As an update to last week's post about the problem with the marking and deforming of the plastic mirrors, I am now even more certain that I have uncovered the cause of the problem.
I had been experiencing deterioration of the plastic mirror over time in the form of linear marks that appeared in the mirror and caused it to mark and then warp.
I'd shown a picture (similar to the one above) of the backs of the reflectors "lighting up" with the partially focussed light as occurs before the reflectors are properly tracking the sun or when they are left stationary and the sun passes overhead. When they are properly tracking of course, virtually all of the sun's light is focussed on the collector and virtually none of the light spills. If they are parked horizontally, no light is reflected onto the adjacent mirror.
Here is another picture of a badly deformed section of a mirror. It is very difficult to take a picture of a mirror, but I hope you will see that there are linear marks that severely distort the surface of the mirror.
I mentioned that I had left the array over the winter with the reflectors pointing at the western sky, thinking that this would allow the accumulated snow to fall off the reflectors thus reducing the heavy load of snow. That turns out to have not been that effective. Better to leave them horizontal since they seem able to take the load.
Also, on a sunny winter day the reflected light of the sun will move across the back surface of each mirror that has one beside it. The end reflectors did not show this effect and that was really the clue that I needed.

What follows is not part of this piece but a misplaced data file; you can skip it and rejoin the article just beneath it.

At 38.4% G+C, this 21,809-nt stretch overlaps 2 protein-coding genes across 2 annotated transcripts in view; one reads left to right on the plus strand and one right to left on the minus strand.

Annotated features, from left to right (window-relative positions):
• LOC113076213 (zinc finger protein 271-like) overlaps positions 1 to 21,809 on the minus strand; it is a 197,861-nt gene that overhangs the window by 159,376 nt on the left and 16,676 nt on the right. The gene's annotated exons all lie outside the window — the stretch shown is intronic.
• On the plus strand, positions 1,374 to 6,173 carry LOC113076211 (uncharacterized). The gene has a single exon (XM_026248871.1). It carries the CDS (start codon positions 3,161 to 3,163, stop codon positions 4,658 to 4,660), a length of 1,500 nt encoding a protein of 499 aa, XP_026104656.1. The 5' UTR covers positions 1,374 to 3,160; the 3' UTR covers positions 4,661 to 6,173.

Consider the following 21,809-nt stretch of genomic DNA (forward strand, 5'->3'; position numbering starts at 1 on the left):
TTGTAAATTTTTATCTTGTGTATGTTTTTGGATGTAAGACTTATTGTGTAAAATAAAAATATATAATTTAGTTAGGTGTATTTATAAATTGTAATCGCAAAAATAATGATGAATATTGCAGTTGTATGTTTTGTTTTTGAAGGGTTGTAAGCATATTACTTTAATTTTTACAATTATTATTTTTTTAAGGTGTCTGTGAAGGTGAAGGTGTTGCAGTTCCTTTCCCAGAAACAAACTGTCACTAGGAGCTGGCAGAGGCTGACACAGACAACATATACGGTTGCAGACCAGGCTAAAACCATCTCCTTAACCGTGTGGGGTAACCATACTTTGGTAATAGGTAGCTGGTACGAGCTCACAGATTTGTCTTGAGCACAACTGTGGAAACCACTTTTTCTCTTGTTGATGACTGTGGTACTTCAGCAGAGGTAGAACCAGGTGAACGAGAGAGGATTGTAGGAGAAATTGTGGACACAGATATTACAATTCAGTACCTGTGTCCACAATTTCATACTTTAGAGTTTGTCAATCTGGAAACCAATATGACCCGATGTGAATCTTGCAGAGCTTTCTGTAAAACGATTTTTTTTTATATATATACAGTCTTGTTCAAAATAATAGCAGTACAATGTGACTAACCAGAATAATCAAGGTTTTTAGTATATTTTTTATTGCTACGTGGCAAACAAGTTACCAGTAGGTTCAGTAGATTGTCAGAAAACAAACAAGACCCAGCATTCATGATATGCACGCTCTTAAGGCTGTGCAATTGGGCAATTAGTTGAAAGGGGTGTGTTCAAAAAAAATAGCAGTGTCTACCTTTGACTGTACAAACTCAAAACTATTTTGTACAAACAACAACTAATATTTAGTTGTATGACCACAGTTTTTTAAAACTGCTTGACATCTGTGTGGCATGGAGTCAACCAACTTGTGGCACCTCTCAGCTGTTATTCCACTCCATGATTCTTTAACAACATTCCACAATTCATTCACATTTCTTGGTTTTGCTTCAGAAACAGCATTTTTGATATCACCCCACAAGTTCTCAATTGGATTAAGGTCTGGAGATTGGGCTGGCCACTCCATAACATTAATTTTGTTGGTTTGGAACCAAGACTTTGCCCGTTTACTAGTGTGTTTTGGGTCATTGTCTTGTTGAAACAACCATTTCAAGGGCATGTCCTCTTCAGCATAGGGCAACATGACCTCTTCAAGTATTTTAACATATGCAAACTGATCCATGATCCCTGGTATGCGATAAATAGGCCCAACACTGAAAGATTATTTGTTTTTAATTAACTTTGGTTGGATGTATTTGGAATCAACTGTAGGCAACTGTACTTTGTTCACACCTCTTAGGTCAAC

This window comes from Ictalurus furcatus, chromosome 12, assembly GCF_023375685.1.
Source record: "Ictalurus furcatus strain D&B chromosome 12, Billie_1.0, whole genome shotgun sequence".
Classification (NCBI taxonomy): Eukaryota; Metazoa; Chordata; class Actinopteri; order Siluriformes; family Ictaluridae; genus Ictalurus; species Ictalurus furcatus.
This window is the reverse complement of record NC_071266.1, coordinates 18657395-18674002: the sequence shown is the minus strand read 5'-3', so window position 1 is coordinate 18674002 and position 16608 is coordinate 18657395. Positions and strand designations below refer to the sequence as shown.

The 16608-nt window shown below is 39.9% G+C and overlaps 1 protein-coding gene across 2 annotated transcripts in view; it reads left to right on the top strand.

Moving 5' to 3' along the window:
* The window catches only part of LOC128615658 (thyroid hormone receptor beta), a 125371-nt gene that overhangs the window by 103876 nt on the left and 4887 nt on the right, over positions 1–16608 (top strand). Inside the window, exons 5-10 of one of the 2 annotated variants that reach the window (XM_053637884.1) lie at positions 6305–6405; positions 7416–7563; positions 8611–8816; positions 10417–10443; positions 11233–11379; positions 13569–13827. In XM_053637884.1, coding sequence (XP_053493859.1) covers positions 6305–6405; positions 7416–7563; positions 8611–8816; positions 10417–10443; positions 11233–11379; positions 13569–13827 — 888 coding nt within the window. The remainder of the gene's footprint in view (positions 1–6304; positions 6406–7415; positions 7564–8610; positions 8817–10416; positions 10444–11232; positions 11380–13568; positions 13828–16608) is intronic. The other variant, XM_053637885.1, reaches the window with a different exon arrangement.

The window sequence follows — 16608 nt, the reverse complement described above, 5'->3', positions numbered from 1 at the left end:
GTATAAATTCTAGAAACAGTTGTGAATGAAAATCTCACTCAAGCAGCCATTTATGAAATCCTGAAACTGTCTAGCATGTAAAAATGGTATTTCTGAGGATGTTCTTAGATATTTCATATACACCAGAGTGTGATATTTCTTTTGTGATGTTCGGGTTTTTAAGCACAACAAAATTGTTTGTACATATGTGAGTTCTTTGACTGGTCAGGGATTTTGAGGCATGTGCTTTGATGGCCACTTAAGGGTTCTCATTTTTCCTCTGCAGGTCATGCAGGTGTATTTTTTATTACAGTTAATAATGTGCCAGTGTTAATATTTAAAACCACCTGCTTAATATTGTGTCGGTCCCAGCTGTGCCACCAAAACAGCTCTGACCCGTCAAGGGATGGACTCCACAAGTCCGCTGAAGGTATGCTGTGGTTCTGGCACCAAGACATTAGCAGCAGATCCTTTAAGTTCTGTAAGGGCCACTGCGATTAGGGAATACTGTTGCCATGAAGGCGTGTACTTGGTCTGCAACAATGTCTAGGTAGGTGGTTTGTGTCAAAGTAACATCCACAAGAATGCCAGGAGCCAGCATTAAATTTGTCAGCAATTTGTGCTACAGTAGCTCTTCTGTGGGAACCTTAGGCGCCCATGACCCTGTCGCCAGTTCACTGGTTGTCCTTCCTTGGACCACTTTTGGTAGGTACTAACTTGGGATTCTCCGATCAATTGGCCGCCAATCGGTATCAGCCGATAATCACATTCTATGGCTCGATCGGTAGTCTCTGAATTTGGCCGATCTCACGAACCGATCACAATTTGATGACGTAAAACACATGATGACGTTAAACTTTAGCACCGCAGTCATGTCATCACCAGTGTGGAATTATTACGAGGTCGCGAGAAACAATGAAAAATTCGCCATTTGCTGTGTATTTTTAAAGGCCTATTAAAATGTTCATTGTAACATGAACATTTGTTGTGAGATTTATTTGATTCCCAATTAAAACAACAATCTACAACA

I mentioned that I have installed five new mirrors in the array after painting their backs with bright white paint. It has been over a month and none of these new mirrors have shown this effect.
Today, as a further test of the theory, I focussed the light from a magnifying glass in a clear undeformed section on the back of one of the mirrors that I had removed. It was a large magnifying glass. I tried not to focus the light right down to the smallest concentration that was possible, but rather, I tried to get about a 15:1 concentration (a disc of light about 3/4 of an inch across from a magnifying glass about 3" in diameter) to approximate the back-lighting that I thought that the mirrors might be receiving.
It didn't take more than a few seconds to hear a sort of a crackling sound. When I pulled the magnifying glass away and took off my protective eye glasses, I could not see anything unusual on the back side of the mirror. But looking at the other side, there was a mark that looked very much like the problem I have been fighting!
Here's picture of the damage I caused. See what you think.
What looks like double exposure is the dust on the front surface of the acrylic and it's reflection from the back surface mirror.
My hand was not steady enough to make a track like the sun does as it slowly moves across the sky, but the appearance of the spots that I made looks to me very much like smaller versions of the marks that I have seen far too many of.
With a solution in hand (painting the backs white) I am confident of the durability of the acrylic mirror.
Once again, this is not the only reflective material that can be used in the DIY Solar Heater, but it is the cheapest and easiest to use for this application.